BINFMT_ELF,HOSTFS,LBD,BLK_DEV,BLK_DEV_LOOP,STDERR_CONSOLE,UNIX98_PTYS,EXT2_FS

The current kernel also needs "64BIT" because my host toolchain doesn't have the
-m32 headers installed, but then it builds fine ala:

make ARCH=um allnoconfig KCONFIG_ALLCONFIG=<(echo
BINFMT_ELF,HOSTFS,LBD,BLK_DEV,BLK_DEV_LOOP,STDERR_CONSOLE,UNIX98_PTYS,EXT2_FS,64BIT
| sed -E 's/([^,]*)(,|$)/CONFIG_\1=y\n/g')

Of course running the resulting ./linux says:

  Checking PROT_EXEC mmap in /dev/shm...Operation not permitted
  /dev/shm must be not mounted noexec

But *shrug*, Devuan did that not me. I haven't really used UML since QEMU
started working. Shouldn't the old "create file, map file, delete file" trick
stop flushing the data to backing store no matter where the file lives? I mean,
that trick dates back to the VAX, and we argued about it on the UML list a
decade ago (circa
https://sourceforge.net/p/user-mode-linux/mailman/message/14000710/) but...
fixing random things that are wrong with Linux is not my problem anymore. I'm
only in this thread because I'm cc'd.

Spending five years repeatedly posting perl removal patches and ending up with
intentional sabotage at the end from the guy who'd added perl in the first place
when the Gratuitous Build Dependency Removal patches finally got traction
(https://landley.net/notes-2013.html#28-03-2013) kinda put me off doing that again.

> The file descriptor is stored in mm->exe_file.
> Probably the most straight forward implementation is to allow
> execveat(AT_EXE_FILE, ...).

Cool, that works.

> You can look at binfmt_misc for how to reopen an open file descriptor.

Added to the todo heap.

Thanks,

Rob
Eric W. Biederman May 22, 2020, 3:28 a.m. UTC | #7
Rob Landley <rob@landley.net> writes:

> On 5/20/20 11:05 AM, Eric W. Biederman wrote:

> Toybox would _like_ proc mounted, but can't assume it. I'm writing a new
> bash-compatible shell with nommu support, which means in order to do subshell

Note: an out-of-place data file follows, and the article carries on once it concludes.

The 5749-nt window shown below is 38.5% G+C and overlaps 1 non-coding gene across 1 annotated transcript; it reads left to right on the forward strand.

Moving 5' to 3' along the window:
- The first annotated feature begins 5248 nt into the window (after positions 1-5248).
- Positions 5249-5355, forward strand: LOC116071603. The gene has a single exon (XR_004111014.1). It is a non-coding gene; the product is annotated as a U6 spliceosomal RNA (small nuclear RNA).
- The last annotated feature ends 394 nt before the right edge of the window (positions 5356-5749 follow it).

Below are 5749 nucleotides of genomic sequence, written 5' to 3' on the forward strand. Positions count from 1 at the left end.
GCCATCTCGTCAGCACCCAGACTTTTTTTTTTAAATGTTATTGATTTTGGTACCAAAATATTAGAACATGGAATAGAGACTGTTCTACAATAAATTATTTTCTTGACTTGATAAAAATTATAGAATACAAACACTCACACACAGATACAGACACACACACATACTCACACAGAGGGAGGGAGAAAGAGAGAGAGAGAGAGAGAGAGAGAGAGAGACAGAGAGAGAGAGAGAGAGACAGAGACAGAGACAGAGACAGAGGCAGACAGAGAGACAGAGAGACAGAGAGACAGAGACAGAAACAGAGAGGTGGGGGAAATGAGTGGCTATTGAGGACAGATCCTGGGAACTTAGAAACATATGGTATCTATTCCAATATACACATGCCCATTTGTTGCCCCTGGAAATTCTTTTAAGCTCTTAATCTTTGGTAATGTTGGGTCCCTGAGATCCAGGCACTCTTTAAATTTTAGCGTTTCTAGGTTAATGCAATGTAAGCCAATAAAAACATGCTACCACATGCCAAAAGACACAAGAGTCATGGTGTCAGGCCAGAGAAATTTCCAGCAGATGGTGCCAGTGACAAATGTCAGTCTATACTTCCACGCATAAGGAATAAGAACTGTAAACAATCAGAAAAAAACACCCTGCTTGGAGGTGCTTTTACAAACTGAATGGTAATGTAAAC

> and background tasks if (!CONFIG_FORK) I need to create a pipe pair, vfork(),
> have the child exec itself to unblock the parent, and then read the context data
> that just got discarded through the pipe from the parent. ("Wheee." And you can
> quote me on that.)

Do you have clone(CLONE_VM) ?  If my quick skim of the kernel sources is
correct that should be the same as vfork except without causing the
parent to wait for you.  Which I think would remove the need to reexec
yourself.

>> The file descriptor is stored in mm->exe_file.
>> Probably the most straight forward implementation is to allow
>> execveat(AT_EXE_FILE, ...).
>
> Cool, that works.
>
>> You can look at binfmt_misc for how to reopen an open file descriptor.
>
> Added to the todo heap.

Yes I don't think it would be a lot of code.

I think you might be better served with clone(CLONE_VM) as it doesn't
block so you don't need to feed yourself your context over a pipe.

Eric
Rob Landley May 22, 2020, 4:51 a.m. UTC | #8
On 5/21/20 10:28 PM, Eric W. Biederman wrote:
> 
> Rob Landley <rob@landley.net> writes:
> 
>> On 5/20/20 11:05 AM, Eric W. Biederman wrote:
> 
>> Toybox would _like_ proc mounted, but can't assume it. I'm writing a new